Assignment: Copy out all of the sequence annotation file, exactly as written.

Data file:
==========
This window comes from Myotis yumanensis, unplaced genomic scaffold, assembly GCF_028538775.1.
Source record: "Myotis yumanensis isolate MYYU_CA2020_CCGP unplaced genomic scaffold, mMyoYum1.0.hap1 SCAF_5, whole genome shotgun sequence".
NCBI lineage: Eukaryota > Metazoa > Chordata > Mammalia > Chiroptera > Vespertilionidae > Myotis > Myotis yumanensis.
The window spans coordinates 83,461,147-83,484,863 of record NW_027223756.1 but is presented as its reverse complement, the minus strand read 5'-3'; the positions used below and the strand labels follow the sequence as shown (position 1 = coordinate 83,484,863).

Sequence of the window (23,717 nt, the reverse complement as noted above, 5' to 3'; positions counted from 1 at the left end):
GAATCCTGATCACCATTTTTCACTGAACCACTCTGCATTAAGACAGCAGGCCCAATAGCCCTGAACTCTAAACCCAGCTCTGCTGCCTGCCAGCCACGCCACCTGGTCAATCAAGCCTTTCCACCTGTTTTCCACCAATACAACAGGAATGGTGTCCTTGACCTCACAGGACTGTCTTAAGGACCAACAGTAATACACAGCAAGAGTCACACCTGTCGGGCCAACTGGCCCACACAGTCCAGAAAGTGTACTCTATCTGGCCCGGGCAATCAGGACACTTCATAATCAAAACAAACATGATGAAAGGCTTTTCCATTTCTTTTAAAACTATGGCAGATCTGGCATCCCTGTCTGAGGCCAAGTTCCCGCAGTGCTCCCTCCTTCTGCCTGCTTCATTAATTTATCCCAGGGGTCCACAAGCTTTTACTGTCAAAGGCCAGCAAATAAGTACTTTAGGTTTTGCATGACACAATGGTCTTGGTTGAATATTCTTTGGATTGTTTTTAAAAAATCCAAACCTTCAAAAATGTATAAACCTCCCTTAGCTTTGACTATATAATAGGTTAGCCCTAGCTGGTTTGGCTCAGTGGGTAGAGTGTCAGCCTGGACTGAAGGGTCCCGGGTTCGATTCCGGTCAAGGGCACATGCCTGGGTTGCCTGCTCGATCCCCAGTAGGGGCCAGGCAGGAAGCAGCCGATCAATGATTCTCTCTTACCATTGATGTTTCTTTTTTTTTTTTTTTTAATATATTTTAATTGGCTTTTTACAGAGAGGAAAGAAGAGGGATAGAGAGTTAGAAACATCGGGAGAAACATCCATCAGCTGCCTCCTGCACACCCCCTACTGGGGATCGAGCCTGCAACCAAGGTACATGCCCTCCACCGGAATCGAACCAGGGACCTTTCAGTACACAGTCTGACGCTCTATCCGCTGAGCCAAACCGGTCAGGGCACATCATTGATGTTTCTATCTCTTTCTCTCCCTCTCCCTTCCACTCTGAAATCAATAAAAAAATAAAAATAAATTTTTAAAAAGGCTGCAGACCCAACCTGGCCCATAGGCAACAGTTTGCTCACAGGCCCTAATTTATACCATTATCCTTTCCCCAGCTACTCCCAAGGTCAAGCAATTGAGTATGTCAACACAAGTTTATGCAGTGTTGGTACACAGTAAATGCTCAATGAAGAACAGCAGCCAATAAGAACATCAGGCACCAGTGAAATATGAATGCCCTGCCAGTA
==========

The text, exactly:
This window comes from Myotis yumanensis, unplaced genomic scaffold, assembly GCF_028538775.1.
Source record: "Myotis yumanensis isolate MYYU_CA2020_CCGP unplaced genomic scaffold, mMyoYum1.0.hap1 SCAF_5, whole genome shotgun sequence".
NCBI lineage: Eukaryota > Metazoa > Chordata > Mammalia > Chiroptera > Vespertilionidae > Myotis > Myotis yumanensis.
The window spans coordinates 83,461,147-83,484,863 of record NW_027223756.1 but is presented as its reverse complement, the minus strand read 5'-3'; the positions used below and the strand labels follow the sequence as shown (position 1 = coordinate 83,484,863).

Sequence of the window (23,717 nt, the reverse complement as noted above, 5' to 3'; positions counted from 1 at the left end):
GAATCCTGATCACCATTTTTCACTGAACCACTCTGCATTAAGACAGCAGGCCCAATAGCCCTGAACTCTAAACCCAGCTCTGCTGCCTGCCAGCCACGCCACCTGGTCAATCAAGCCTTTCCACCTGTTTTCCACCAATACAACAGGAATGGTGTCCTTGACCTCACAGGACTGTCTTAAGGACCAACAGTAATACACAGCAAGAGTCACACCTGTCGGGCCAACTGGCCCACACAGTCCAGAAAGTGTACTCTATCTGGCCCGGGCAATCAGGACACTTCATAATCAAAACAAACATGATGAAAGGCTTTTCCATTTCTTTTAAAACTATGGCAGATCTGGCATCCCTGTCTGAGGCCAAGTTCCCGCAGTGCTCCCTCCTTCTGCCTGCTTCATTAATTTATCCCAGGGGTCCACAAGCTTTTACTGTCAAAGGCCAGCAAATAAGTACTTTAGGTTTTGCATGACACAATGGTCTTGGTTGAATATTCTTTGGATTGTTTTTAAAAAATCCAAACCTTCAAAAATGTATAAACCTCCCTTAGCTTTGACTATATAATAGGTTAGCCCTAGCTGGTTTGGCTCAGTGGGTAGAGTGTCAGCCTGGACTGAAGGGTCCCGGGTTCGATTCCGGTCAAGGGCACATGCCTGGGTTGCCTGCTCGATCCCCAGTAGGGGCCAGGCAGGAAGCAGCCGATCAATGATTCTCTCTTACCATTGATGTTTCTTTTTTTTTTTTTTTTAATATATTTTAATTGGCTTTTTACAGAGAGGAAAGAAGAGGGATAGAGAGTTAGAAACATCGGGAGAAACATCCATCAGCTGCCTCCTGCACACCCCCTACTGGGGATCGAGCCTGCAACCAAGGTACATGCCCTCCACCGGAATCGAACCAGGGACCTTTCAGTACACAGTCTGACGCTCTATCCGCTGAGCCAAACCGGTCAGGGCACATCATTGATGTTTCTATCTCTTTCTCTCCCTCTCCCTTCCACTCTGAAATCAATAAAAAAATAAAAATAAATTTTTAAAAAGGCTGCAGACCCAACCTGGCCCATAGGCAACAGTTTGCTCACAGGCCCTAATTTATACCATTATCCTTTCCCCAGCTACTCCCAAGGTCAAGCAATTGAGTATGTCAACACAAGTTTATGCAGTGTTGGTACACAGTAAATGCTCAATGAAGAACAGCAGCCAATAAGAACATCAGGCACCAGTGAAATATGAATGCCCTGCCAGTA